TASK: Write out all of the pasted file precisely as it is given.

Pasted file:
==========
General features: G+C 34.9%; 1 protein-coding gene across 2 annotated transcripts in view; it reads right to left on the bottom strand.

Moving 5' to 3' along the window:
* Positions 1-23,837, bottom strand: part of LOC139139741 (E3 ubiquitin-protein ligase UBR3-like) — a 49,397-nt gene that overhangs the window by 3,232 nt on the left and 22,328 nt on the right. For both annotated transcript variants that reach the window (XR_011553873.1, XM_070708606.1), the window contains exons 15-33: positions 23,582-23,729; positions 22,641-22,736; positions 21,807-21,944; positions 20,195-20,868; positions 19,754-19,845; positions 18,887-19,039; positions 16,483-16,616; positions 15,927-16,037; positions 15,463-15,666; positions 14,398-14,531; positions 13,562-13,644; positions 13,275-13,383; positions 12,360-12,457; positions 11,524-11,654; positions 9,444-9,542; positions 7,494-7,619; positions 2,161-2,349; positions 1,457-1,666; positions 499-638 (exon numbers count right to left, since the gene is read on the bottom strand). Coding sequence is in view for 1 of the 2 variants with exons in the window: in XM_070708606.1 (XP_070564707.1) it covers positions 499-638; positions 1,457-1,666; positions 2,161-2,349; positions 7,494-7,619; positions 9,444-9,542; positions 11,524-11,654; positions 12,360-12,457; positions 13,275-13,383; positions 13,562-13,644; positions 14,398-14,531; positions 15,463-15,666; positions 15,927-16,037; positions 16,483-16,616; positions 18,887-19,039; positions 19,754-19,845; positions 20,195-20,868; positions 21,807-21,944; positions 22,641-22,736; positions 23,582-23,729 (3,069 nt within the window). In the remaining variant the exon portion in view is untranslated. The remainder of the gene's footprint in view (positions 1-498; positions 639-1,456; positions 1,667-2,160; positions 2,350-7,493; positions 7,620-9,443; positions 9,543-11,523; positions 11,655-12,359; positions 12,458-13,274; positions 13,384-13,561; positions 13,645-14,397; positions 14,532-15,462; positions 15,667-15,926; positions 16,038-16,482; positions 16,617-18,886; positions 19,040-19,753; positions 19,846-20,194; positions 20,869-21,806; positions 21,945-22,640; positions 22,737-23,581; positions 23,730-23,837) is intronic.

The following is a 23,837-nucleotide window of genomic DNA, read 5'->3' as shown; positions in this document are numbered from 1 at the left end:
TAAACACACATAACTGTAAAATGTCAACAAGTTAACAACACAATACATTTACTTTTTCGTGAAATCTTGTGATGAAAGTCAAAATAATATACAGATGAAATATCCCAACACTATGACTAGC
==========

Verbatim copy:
General features: G+C 34.9%; 1 protein-coding gene across 2 annotated transcripts in view; it reads right to left on the bottom strand.

Moving 5' to 3' along the window:
* Positions 1-23,837, bottom strand: part of LOC139139741 (E3 ubiquitin-protein ligase UBR3-like) — a 49,397-nt gene that overhangs the window by 3,232 nt on the left and 22,328 nt on the right. For both annotated transcript variants that reach the window (XR_011553873.1, XM_070708606.1), the window contains exons 15-33: positions 23,582-23,729; positions 22,641-22,736; positions 21,807-21,944; positions 20,195-20,868; positions 19,754-19,845; positions 18,887-19,039; positions 16,483-16,616; positions 15,927-16,037; positions 15,463-15,666; positions 14,398-14,531; positions 13,562-13,644; positions 13,275-13,383; positions 12,360-12,457; positions 11,524-11,654; positions 9,444-9,542; positions 7,494-7,619; positions 2,161-2,349; positions 1,457-1,666; positions 499-638 (exon numbers count right to left, since the gene is read on the bottom strand). Coding sequence is in view for 1 of the 2 variants with exons in the window: in XM_070708606.1 (XP_070564707.1) it covers positions 499-638; positions 1,457-1,666; positions 2,161-2,349; positions 7,494-7,619; positions 9,444-9,542; positions 11,524-11,654; positions 12,360-12,457; positions 13,275-13,383; positions 13,562-13,644; positions 14,398-14,531; positions 15,463-15,666; positions 15,927-16,037; positions 16,483-16,616; positions 18,887-19,039; positions 19,754-19,845; positions 20,195-20,868; positions 21,807-21,944; positions 22,641-22,736; positions 23,582-23,729 (3,069 nt within the window). In the remaining variant the exon portion in view is untranslated. The remainder of the gene's footprint in view (positions 1-498; positions 639-1,456; positions 1,667-2,160; positions 2,350-7,493; positions 7,620-9,443; positions 9,543-11,523; positions 11,655-12,359; positions 12,458-13,274; positions 13,384-13,561; positions 13,645-14,397; positions 14,532-15,462; positions 15,667-15,926; positions 16,038-16,482; positions 16,617-18,886; positions 19,040-19,753; positions 19,846-20,194; positions 20,869-21,806; positions 21,945-22,640; positions 22,737-23,581; positions 23,730-23,837) is intronic.

The following is a 23,837-nucleotide window of genomic DNA, read 5'->3' as shown; positions in this document are numbered from 1 at the left end:
TAAACACACATAACTGTAAAATGTCAACAAGTTAACAACACAATACATTTACTTTTTCGTGAAATCTTGTGATGAAAGTCAAAATAATATACAGATGAAATATCCCAACACTATGACTAGC